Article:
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Building Upon Minimal Architecture to Give Only What is Needed, When it is Needed

By Maria Lorena Lehman — Get more articles like this sent to your email HERE.

Image Credit: © telmo32 | Flickr

There is something to be said about a design when it simply presents the user with only what is needed, when it is needed. Simple design does not mean that it is simplistic, but rather that it has stripped away the extraneous and unnecessary that would only confuse or belittle the power of the true underlying design core. This is often a strength of minimal architecture.

In fact, the image to the right depicts how a simple line can be manipulated to express such vast space and dimension — all by expressing form, color and a simple vision that brings the viewer in. Some may say that the success of the iPhone is built upon a similar type of minimalism that makes the user experience an intuitive and joyful one. And much like the line image above, just because it is based on the power of the simple, does not mean that it does not have an inherent complexity.

In applying what a simpler design can do within architecture, I invite you to take a look at the following Electrolux Design Concept, entitled Heart of the Home. As you watch the animation, notice how a simple surface can morph into exactly what a user needs, at precisely the time they need it. Additionally, what is presented in simple form, is made to adjust according to user controls to help a person reach their goal — in this case to prepare a great meal with ease.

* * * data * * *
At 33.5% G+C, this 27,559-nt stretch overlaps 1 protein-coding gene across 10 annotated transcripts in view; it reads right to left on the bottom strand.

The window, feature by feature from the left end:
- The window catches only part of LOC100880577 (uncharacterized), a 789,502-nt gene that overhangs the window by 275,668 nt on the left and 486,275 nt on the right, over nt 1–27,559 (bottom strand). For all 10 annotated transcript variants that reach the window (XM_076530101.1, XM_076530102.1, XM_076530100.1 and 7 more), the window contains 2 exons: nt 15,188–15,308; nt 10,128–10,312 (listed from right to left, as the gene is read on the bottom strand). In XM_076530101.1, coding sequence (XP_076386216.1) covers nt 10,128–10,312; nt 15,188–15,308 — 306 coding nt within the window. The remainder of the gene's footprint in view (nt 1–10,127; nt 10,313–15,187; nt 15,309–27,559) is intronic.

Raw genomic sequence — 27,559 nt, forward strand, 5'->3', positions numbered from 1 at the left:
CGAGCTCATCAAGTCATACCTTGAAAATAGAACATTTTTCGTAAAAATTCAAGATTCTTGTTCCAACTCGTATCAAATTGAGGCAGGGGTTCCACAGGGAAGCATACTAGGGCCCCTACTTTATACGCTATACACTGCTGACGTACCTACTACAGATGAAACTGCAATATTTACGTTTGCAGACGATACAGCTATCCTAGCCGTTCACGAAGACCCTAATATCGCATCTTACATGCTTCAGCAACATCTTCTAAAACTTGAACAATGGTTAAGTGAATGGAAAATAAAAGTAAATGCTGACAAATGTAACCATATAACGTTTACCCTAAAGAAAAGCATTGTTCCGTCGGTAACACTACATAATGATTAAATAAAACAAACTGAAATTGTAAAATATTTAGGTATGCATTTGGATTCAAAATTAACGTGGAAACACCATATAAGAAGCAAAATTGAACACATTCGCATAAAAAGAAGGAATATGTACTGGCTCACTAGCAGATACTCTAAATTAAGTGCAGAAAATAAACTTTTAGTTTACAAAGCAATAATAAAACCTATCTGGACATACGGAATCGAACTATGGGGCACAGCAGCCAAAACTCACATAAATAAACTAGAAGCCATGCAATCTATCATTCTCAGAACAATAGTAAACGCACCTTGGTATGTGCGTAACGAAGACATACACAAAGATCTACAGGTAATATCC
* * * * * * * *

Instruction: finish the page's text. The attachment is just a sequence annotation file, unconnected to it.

On this Sensing Architecture site, I often talk about various emerging technologies that are interactive, adaptive or even augmented. But what I would like you to understand is that such technologies can be used within an architectural design to make what is seemingly simple within a building (like a surface) have inherent complexity that can serve occupants in innovative and multifaceted ways.

So, I urge you to take a look at the following video, and as you watch reconsider what those simple elements within a building can be created to do. The surface, the corner, or even a joint can be reformulated to become so much more than what you may think it is at first glance. Think about how you can build upon the power of minimal architecture, and use the following video to trigger some creative strategies for incorporation into your own work —

 

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McLaughlin Architect
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Maria Lorena Lehman is a multi award-winning visionary author, designer, and educator from the United States. Maria holds a Bachelor of Architecture with Honors from Virginia Tech and a Master in Design with Distinction from Harvard University Graduate School of Design. CLICK HERE to learn more.

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